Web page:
Michael: I’ve learned A LOT since becoming a father, mostly how flawed a person I am - it’s quite the humbling experience. Fatherhood has taught me to love harder & care less about what others may think, while at the same time giving me a world of respect for my wife!

Q: What did you look forward to most about being a dad?

Michael: I’ve always dreamed of being a dad. I’ve always wanted to teach my children to love God and experience and appreciate the wonderful things He has given us. Teaching my daughter, being silly and making her laugh have been, and continue to be, the things I look forward to.

Q: How is fatherhood in reality compared to what you expected?

Michael: Fatherhood is busier than I expected! Being a parent is full of epiphanies. Things I never realized as a kid have brought me to know a deeper appreciation for the love and support my parents gave me. Finding time to take care of even the smallest of chores is quite an adventure as a parent, and sometimes we forget, but we make due!


Jeffrey Wuenschel Jr.

Jeff and his wife, Monica, reside in New Iberia and are the proud parents of twin boys and a 6-month-old baby girl. 

Q: What has been your proudest moment as a father?

Jeff: My proudest moment was when the boys finally started wanting to be with dad.  Up until almost a year, they really just wanted mom.  Mom is definitely first choice when they are sick or hurt, but they love to be with me; and I love that. 

Q: What did you look forward to most about becoming a dad?

Jeff: I didn’t look forward to being a dad.  Having kids was an act of obedience to God’s specific leading and timing.  When I finally got adjusted to the idea of having a kid and figured I could handle it, I found out I was getting two at once…God has a way of making sure you have to rely on Him.

Q: As a father, what is one thing you want to teach or pass on to your kids?

Jeff: The importance of knowing and seeking God.  Jeremiah 9:24 says, “But let him that glorieth glory in this, that he understandeth and knoweth me, that I am the Lord, which exercise loving kindness, judgment, and righteousness in the earth: for in these things I delight saith the Lord.”  Each of my children will be their own person with their own bent.  There are a lot of things I would like to teach them, but I have tried to show by force of habit, even at this young age, the importance of knowing and seeking God.  Many things I might teach them could be wrong or of no lasting value.  If I can teach them to know God and to seek Him and serve Him with their whole heart, mind, soul and strength, then I can be content with wherever God makes their paths and know that I have given them something that is worth my grandchildren knowing.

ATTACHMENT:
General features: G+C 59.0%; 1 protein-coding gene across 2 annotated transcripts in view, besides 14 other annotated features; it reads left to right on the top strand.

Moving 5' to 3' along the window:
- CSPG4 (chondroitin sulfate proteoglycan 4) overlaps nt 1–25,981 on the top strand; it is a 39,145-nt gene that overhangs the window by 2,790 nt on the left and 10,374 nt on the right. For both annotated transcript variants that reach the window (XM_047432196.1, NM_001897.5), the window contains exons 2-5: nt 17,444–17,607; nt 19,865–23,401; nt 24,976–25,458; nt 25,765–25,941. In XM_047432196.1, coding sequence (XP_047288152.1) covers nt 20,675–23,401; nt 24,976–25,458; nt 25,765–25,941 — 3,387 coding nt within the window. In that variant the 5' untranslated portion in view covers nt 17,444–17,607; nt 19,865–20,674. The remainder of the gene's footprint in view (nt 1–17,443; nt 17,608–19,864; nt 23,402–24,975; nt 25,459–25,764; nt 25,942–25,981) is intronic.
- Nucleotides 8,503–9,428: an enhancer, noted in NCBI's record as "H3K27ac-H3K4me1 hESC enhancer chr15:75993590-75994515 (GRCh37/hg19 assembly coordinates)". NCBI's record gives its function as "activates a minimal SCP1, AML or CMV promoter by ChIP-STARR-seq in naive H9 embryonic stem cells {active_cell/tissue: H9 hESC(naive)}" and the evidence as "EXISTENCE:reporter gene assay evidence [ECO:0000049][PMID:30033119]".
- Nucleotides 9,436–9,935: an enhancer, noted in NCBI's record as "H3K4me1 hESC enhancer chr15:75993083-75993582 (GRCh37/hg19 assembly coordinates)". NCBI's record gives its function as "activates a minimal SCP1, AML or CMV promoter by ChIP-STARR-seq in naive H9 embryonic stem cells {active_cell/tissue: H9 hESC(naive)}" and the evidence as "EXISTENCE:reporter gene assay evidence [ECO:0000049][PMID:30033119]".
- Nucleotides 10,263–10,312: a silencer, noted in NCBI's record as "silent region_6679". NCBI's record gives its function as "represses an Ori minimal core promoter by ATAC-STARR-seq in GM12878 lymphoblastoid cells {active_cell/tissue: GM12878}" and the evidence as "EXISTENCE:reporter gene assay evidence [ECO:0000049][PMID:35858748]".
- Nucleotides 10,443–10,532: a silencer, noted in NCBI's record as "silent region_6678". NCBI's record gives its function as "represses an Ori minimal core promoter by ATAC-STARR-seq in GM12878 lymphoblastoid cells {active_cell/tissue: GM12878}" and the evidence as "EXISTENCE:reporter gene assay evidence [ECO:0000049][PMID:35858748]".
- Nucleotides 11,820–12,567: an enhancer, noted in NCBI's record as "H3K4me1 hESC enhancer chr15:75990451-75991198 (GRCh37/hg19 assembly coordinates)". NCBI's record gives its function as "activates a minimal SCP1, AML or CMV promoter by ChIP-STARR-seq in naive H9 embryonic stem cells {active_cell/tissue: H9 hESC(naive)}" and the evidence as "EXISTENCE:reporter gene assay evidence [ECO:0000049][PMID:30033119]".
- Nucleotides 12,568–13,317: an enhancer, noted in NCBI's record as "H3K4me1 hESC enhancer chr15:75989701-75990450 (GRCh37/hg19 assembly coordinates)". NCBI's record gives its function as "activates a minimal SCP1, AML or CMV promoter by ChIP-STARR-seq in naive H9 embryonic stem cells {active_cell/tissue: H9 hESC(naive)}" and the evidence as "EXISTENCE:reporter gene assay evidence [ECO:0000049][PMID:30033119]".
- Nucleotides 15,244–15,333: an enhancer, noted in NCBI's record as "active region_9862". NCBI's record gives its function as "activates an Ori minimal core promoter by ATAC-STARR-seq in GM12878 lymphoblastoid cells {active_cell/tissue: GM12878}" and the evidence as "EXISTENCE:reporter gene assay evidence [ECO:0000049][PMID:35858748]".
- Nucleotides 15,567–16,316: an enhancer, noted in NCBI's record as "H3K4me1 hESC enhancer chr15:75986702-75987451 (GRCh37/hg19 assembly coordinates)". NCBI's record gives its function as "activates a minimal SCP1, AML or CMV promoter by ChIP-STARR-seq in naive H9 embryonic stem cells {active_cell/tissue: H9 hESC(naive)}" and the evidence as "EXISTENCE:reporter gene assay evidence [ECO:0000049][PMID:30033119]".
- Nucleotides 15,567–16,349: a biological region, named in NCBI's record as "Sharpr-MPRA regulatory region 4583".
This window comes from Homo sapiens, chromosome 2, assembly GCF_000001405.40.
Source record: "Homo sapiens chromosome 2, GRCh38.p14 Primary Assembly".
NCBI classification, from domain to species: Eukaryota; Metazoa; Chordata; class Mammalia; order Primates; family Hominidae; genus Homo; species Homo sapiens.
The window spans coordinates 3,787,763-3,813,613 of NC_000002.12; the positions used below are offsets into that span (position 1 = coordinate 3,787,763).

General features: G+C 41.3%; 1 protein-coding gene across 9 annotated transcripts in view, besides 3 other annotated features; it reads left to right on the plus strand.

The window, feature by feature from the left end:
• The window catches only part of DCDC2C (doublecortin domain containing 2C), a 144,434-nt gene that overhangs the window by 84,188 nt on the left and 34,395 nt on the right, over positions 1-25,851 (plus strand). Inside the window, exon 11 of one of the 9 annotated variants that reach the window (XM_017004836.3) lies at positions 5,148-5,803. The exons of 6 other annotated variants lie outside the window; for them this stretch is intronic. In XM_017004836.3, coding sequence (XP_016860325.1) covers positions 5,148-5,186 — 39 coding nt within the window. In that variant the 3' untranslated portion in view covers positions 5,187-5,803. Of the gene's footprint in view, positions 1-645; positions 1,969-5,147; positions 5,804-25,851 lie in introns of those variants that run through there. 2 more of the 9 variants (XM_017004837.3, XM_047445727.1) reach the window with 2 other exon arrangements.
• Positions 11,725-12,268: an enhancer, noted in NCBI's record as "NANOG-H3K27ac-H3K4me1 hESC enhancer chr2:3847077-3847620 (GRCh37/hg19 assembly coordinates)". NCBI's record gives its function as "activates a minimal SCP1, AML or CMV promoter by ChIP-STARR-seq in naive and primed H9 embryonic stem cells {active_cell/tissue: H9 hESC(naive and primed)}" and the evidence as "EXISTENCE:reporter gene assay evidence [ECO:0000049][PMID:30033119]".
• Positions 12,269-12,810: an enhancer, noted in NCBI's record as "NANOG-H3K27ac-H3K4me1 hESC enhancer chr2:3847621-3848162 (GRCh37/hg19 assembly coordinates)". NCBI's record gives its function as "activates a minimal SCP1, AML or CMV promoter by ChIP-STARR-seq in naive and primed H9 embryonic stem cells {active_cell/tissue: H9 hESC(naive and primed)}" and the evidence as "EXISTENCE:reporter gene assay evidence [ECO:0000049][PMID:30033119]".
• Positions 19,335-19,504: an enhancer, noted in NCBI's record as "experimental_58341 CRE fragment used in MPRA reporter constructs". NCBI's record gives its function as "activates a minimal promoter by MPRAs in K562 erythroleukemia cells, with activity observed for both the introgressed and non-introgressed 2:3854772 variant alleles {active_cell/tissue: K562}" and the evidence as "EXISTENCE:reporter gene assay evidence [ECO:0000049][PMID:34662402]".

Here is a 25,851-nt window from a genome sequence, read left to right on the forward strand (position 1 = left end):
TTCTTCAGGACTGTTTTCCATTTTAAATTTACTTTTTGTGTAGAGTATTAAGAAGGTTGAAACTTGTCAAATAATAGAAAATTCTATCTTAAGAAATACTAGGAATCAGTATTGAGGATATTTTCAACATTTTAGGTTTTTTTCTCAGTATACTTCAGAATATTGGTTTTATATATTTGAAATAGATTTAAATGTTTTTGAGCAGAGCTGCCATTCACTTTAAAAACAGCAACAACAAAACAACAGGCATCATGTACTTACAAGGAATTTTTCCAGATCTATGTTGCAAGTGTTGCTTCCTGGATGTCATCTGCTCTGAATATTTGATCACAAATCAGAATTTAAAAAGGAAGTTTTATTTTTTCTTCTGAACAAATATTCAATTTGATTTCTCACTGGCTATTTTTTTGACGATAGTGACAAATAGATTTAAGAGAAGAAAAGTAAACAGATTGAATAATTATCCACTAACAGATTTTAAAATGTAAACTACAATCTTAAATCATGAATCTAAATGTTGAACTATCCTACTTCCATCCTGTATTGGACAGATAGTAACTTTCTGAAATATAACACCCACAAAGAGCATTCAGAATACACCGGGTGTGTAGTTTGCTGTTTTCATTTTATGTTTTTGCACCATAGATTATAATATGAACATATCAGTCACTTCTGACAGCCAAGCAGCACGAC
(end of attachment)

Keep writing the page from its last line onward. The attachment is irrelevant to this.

Q: What is something you have learned from your kids?

Jeff: My kids have taught me that I have a lot to work on.  Being a dad and doing it right isn’t easy.  It should make a man think deeply about what a man is and how he measures up.  As I see my boys mimic me, it puts a special impetus on being a real man.  It’s not something that happens by accident.  You have to choose to be mature, and often it is hard work, but no one remembers George Washington, Hudson Taylor or Chesty Puller for knitting doilies.

Ryan Boudoin

Ryan, New Iberia resident and business owner, and his wife Lisa are the proud parents of three children. 

Q: What has been your proudest moment as a father?

Ryan: When my youngest son Jacob made his first communion, I was the Eucharistic Minister who gave him his first Eucharist. Knowing the first time he received Jesus’ body at his first communion was from his dad, I was incredibly humbled and proud.

Q: What’s the hardest thing about being a father?

Ryan: The hardest part of parenting has to be watching your kids make their own mistakes, despite your advice.

Q:  Tell me about one of your funniest moments with your kids. 

Ryan: We had a tire swing hanging from one of our trees at home. My daughter Ashley was spinning in circles and twisting and got her hair caught in the rope of the swing. The more she fussed at us for laughing the harder we laughed.

Q: What do you consider to be the best part about being a dad?

Ryan: Teaching your kids morals and values and giving them the tools they need to be healthy, independent and successful, and seeing that despite those teenage years they really did listen and became well rounded adults.